In peaceful sleep he awaits us all
God will link the broken chain
When one by one we meet again.”

(Love you, Uncle Ian oxo)

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Little Palaro Girl, Uganda
July 14, 2012

When you capture children on film it is always such a blessing as they pose with inhibition.
This photo was taken with my little “point and shoot” Lumix camera in Palaro, the northern part of Uganda, close to the southern Sudan and Congo borders.
I think it is the only clothing she has.

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From June into July in Uganda
July 10, 2012

I think Graham wanted to lull me into a zone where I was to be spoilt with hotel accommodation before settling me in to the place his recent employers had supplied for our immediate home in the North of Uganda, Palaro.

My first two nights were spent in the Protea Hotel, Kololo, Kampala.

After 35km hell ride from Entebbe Airport it was a relief to see that I was to be lodged in the luxury of a 4-star hotel. Entering one of the 11 suites, I welcomed the cool air from the air-conditioner and placed my suitcase down, taking my shoes off and enjoying the feel of the cool marble floor beneath my feet. Walking out to the balcony I found it overlooked one of the restaurants where a few people were seated below at tables enjoying midmorning tea and cakes. “Ever so British,” I thought to myself.

Graham had to go into the city, as he had to meet his boss in the Simba head offices and suggested I settle in and relax, promising to take me into Kampala to see some of the sights the following day.

I was tired from my trip from London, via Nairobi, so had a shower in the suite’s well-proportioned shower and then lay on the bed and fell into a deep sleep, only to awake when I heard the key turning in the door. Graham had returned from his meeting. We sat out on the balcony and ate lunch which we had ordered through room-service. Catching up on what had been happening since he had arrived in the country two months prior to my arrival. It sounded as if all the promises of his contract had not yet been forthcoming. Unperturbed, I listened quietly. This was not the first agricultural assignment he had undertaken in our lives when this had happened. Time eventually ironed things out and the situation either worked out, or we moved on, – Graham is highly experienced in his field and does not have difficulty in finding employment.

Push coming to shove, we always have our back-up option and that is our property at the foot of South Africa in Cape Agulhas that we have run as a bijou Bed and Breakfast operation, and can easily do so again at the drop of a hat.

However, the spirit of adventure is in both of us and we enjoy the challenge of a new project and place to live. The love of land entices us into making the quick decision to sign up, pack up and pick up on a new place, discovering the flora, fauna and people of the country we find ourselves living in.

Ugandans, I have discovered are extremely friendly and always happy to stop and while away the time asking you where you come from and why you are in their country. The majority speak fluent English and often favour communicating with each other in this language over their home tongue. As the country has had massive amounts of Western Aid poured into it, it hosts huge numbers of Non-Governmental Organizations (NGO’s) and even in Gulu, Uganda’s second largest town, one finds established ex-patriot hang-outs in the city-centres.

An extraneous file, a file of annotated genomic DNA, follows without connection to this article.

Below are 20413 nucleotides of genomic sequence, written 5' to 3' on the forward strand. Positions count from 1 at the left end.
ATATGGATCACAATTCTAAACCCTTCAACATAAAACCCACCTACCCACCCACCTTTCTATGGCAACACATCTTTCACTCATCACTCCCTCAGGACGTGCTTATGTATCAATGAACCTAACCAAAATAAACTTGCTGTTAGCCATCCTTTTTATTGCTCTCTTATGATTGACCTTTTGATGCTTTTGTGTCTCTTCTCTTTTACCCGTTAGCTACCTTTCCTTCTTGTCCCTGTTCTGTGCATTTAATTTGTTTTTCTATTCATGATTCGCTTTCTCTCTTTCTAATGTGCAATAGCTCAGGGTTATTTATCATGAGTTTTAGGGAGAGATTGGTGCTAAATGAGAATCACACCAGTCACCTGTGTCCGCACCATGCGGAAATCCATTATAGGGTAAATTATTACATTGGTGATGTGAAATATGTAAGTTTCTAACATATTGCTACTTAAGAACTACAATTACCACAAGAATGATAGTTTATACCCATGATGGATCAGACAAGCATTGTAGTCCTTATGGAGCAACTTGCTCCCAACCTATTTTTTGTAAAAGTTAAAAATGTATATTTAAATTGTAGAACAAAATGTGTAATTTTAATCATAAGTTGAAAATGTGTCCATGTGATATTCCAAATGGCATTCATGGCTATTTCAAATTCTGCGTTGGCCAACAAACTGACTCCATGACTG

Early the next day we were collected by a company driver and ferried to the Simba office where I met Graham’s immediate boss, a diminutive young Irish American lady who looked as if she was younger than our daughters, but she obviously had earned her place in the company as I realised she was well informed and capable. After being politely dismissed from her office, I retreated to the grounds surrounding the offices, leaving Graham there to talk business.

I walked around the grounds and enjoyed looking at the tropical palms and plants in the gardens. The peace did not last long, a man staggered through the security gates with a bleeding head, making his way into the offices. Curious, I took a seat in the shade of a large gazebo, waiting for Graham to tell me about the injured man. It did not take long, as he soon joined me. Apparently the man had been sent into Kampala on the back of a boda-taxi to collect cash which was to be given to Graham to pay the driver of the pick-up that had been hired for our use. Unfortunately thieves had been alerted about this from an “inside informer” from the office and attacked him on the moving boda-boda. In order to escape he jumped off, landing on his head and hurting himself whilst hanging onto the money.

“Odd,” I remarked to Graham, “Why on earth send a target like that on the back of a motor-bike, surely he should be in a closed company vehicle for such a job?”
Graham nodded, “I agree, but now we still have to wait for money to pay for the pick-up rental.”

I was once again left on my own whilst Graham went to see what could be done, so ambled over to where the driver had parked the beat up old vehicle that was our mode of transport. He had his wife with him in the four-door cab and invited me to meet her, suggesting I sit in the comfort of the vehicle. Next thing I found he had locked the doors. As there were kiddie-locks on the back doors, I could not get out, short of clambering out the window, which I was not going to do, – well not immediately anyway!